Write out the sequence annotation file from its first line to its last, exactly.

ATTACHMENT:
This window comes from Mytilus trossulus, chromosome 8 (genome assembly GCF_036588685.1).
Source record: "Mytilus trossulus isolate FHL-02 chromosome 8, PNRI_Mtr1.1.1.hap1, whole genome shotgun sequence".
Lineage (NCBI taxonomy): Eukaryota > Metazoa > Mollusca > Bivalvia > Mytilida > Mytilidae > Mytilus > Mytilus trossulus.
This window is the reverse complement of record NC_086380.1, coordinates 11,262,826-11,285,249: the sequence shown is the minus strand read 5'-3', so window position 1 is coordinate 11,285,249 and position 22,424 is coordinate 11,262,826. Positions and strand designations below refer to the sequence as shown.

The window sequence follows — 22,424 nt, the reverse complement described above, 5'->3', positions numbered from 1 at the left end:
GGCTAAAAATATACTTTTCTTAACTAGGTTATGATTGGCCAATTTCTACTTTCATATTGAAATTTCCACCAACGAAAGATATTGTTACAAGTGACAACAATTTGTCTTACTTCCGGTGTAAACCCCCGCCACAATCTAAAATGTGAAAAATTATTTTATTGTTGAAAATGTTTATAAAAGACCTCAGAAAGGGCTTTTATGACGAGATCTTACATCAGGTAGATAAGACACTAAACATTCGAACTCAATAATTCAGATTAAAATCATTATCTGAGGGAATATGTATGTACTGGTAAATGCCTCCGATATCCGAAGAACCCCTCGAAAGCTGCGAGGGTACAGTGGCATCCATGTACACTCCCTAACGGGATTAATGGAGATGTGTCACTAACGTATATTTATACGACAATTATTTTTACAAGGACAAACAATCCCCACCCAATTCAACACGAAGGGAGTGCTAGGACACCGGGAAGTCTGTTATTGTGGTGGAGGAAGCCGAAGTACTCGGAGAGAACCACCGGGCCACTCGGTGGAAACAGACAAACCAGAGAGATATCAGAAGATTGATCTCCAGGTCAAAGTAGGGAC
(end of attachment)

This window comes from Mytilus trossulus, chromosome 8 (genome assembly GCF_036588685.1).
Source record: "Mytilus trossulus isolate FHL-02 chromosome 8, PNRI_Mtr1.1.1.hap1, whole genome shotgun sequence".
Lineage (NCBI taxonomy): Eukaryota > Metazoa > Mollusca > Bivalvia > Mytilida > Mytilidae > Mytilus > Mytilus trossulus.
This window is the reverse complement of record NC_086380.1, coordinates 11,262,826-11,285,249: the sequence shown is the minus strand read 5'-3', so window position 1 is coordinate 11,285,249 and position 22,424 is coordinate 11,262,826. Positions and strand designations below refer to the sequence as shown.

The window sequence follows — 22,424 nt, the reverse complement described above, 5'->3', positions numbered from 1 at the left end:
GGCTAAAAATATACTTTTCTTAACTAGGTTATGATTGGCCAATTTCTACTTTCATATTGAAATTTCCACCAACGAAAGATATTGTTACAAGTGACAACAATTTGTCTTACTTCCGGTGTAAACCCCCGCCACAATCTAAAATGTGAAAAATTATTTTATTGTTGAAAATGTTTATAAAAGACCTCAGAAAGGGCTTTTATGACGAGATCTTACATCAGGTAGATAAGACACTAAACATTCGAACTCAATAATTCAGATTAAAATCATTATCTGAGGGAATATGTATGTACTGGTAAATGCCTCCGATATCCGAAGAACCCCTCGAAAGCTGCGAGGGTACAGTGGCATCCATGTACACTCCCTAACGGGATTAATGGAGATGTGTCACTAACGTATATTTATACGACAATTATTTTTACAAGGACAAACAATCCCCACCCAATTCAACACGAAGGGAGTGCTAGGACACCGGGAAGTCTGTTATTGTGGTGGAGGAAGCCGAAGTACTCGGAGAGAACCACCGGGCCACTCGGTGGAAACAGACAAACCAGAGAGATATCAGAAGATTGATCTCCAGGTCAAAGTAGGGAC